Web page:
Recent news articles have highlighted the increasing problem with gulls. Now the summer holidays are upon us the potential for more conflict with pets and people is even higher.
The coverage online and in the papers reported that in many situations that the gull control methods are not working. However we’ve been doing this since 1993 and use tried and trusted control methods to tackle the issue of urban gulls. It’s also important to understand that legislation IS in place to control gull population providing certain conditions are met.
It’s important to individually tailor gull mitigation programmes to each situation for behavioural, access and practical reasons to ensure success, timing and planning is also key.
What has caused the urban gull issue?
No one really knows and we need to understand why gulls have found our towns and cities so attractive. There are various hypotheses such as reduction of natural habitat due to coastal erosion or commercial development, the reduction in fishing activity or less opportunity on landfill due to changes in the way refuse is handled.
One this is for sure, gulls are fantastic scavengers as well as intelligent birds so any loose litter or unsecured waste is likely to be attractive to them and targeted as a food source. This unnatural food source being easily available is part of the problem and where possible businesses and homes should secure waste and litter appropriately.
Why are gulls aggressive?
Gull can be aggressive at this time of year due their breeding season being between March and September. It’s not a personal attack against people but they will attempt to deter any potential threat to their nest or chicks.
What can be done to control the growing urban gull problem?
It is possible to control gull populations legally under licence if it is carefully planned and timed. However once a nesting gull colony has been established there is no quick fix or simple solution. Gulls are habitual and monogamous with gull pairs returning to a location if nesting is successful. Any young from successful breeding will also return to the site although it will take them 2-3 years before they reach maturity and breed.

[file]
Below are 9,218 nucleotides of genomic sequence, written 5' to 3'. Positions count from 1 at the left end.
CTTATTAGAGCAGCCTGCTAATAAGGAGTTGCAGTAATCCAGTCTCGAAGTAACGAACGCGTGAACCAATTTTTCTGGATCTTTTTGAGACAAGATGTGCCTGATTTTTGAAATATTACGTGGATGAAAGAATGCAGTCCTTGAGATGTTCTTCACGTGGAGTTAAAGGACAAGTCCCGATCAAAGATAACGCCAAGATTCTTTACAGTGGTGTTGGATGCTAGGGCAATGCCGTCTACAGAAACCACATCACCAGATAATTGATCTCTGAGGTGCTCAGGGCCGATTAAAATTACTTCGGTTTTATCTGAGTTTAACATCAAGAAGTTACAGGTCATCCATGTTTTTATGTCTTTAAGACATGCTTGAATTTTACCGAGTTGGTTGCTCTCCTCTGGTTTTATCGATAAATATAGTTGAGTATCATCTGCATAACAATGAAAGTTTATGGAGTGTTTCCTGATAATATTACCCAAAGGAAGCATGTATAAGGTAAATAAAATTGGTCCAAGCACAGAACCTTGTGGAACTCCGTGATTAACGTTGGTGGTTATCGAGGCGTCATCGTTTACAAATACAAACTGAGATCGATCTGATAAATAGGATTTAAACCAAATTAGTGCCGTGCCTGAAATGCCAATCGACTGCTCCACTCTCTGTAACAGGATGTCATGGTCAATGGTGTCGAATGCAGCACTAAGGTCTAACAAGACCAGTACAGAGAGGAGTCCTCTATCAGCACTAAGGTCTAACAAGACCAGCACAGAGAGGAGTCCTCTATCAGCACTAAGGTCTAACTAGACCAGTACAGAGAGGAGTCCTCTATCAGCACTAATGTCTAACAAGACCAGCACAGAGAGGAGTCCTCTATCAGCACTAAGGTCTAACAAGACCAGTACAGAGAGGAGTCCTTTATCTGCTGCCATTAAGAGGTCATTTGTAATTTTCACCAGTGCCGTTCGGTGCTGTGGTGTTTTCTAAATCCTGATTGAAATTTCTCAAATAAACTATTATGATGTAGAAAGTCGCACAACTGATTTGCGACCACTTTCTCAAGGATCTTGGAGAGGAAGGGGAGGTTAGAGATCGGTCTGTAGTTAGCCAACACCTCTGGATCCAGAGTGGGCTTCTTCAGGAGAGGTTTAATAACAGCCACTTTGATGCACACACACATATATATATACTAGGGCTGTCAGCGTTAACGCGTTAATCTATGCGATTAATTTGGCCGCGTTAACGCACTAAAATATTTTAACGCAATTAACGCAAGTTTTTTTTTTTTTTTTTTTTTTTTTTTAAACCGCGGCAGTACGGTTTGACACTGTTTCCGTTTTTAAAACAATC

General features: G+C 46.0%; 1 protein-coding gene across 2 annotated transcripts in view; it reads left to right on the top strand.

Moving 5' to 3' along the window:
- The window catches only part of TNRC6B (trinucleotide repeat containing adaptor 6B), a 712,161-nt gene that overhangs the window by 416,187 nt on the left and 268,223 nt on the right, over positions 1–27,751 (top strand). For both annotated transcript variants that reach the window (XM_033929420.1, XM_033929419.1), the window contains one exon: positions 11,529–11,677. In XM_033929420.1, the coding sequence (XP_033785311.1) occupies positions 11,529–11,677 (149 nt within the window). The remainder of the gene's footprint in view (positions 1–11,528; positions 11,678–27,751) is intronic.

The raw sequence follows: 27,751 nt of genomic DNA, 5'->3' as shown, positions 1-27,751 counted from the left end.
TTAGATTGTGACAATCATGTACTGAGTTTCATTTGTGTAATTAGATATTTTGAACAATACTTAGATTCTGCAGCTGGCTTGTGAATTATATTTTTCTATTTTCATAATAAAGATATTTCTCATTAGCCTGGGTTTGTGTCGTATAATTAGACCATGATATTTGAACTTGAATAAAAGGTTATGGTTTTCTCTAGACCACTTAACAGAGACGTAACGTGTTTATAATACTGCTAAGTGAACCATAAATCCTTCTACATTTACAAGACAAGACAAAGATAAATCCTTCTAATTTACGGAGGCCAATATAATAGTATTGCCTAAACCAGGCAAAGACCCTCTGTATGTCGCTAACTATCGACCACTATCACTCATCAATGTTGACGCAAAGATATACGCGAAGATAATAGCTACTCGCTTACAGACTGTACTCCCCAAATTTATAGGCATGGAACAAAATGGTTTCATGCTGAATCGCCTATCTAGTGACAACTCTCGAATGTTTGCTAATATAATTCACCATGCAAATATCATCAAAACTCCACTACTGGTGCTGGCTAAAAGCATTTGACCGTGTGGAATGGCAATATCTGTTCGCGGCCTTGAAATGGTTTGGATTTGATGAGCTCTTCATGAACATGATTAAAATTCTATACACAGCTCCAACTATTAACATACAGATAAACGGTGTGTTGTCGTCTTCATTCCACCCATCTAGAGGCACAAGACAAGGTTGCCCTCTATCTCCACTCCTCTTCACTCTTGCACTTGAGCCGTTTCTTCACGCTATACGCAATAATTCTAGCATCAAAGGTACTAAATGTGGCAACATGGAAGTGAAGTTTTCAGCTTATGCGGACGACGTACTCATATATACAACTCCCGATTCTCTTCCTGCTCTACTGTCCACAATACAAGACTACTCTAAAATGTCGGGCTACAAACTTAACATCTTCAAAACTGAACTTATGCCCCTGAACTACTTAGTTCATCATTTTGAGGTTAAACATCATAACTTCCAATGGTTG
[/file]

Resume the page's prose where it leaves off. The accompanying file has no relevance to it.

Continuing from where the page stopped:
Disrupting the breeding activity and dispersing and deterring the problem gull population away is key to any successful gull control programme. Making sure gulls are unable to use the site will mean a continued programme of deterrence or the installation of gull proofing. Gull proofing is usually in the form of netting which can be used to enclose large roof areas with smaller areas the use of bird gel, spiking or electric deterrents. We have even used laser technology where roosting gulls have been a problem.
Why are gulls protected by law?
Most gull species in the UK, with the exception of the mediterranean gull, are in decline* so any call for culling is unlikely to be well received. The Kittiwake have around 300,000 breeding pairs and herring, lesser black-backed and black-headed gulls each have circa 100,000 breeding pairs*. Others gull species have smaller populations.
Why are gulls eating mice and small birds?
Gulls are predatory opportunists with a wide varying diet both in their natural habitat as well as in the urban landscape. We’re used to see gulls pick at litter or food waste so it is a shock to see the predatory behaviour of gulls in an urban setting. Urban gulls have had over 50 years to adapt to the urban environment and its varied dietary opportunity which can include small birds, mammals or carrion.
For advice on any gull problem you can talk to our team of gull control experts by calling 0800 169 9646. We’ve been providing gull mitigation programmes nationwide since 1993 so have a unique understanding of gull biology, behaviour to that enables the deliver of effective gull menace mitigation measures.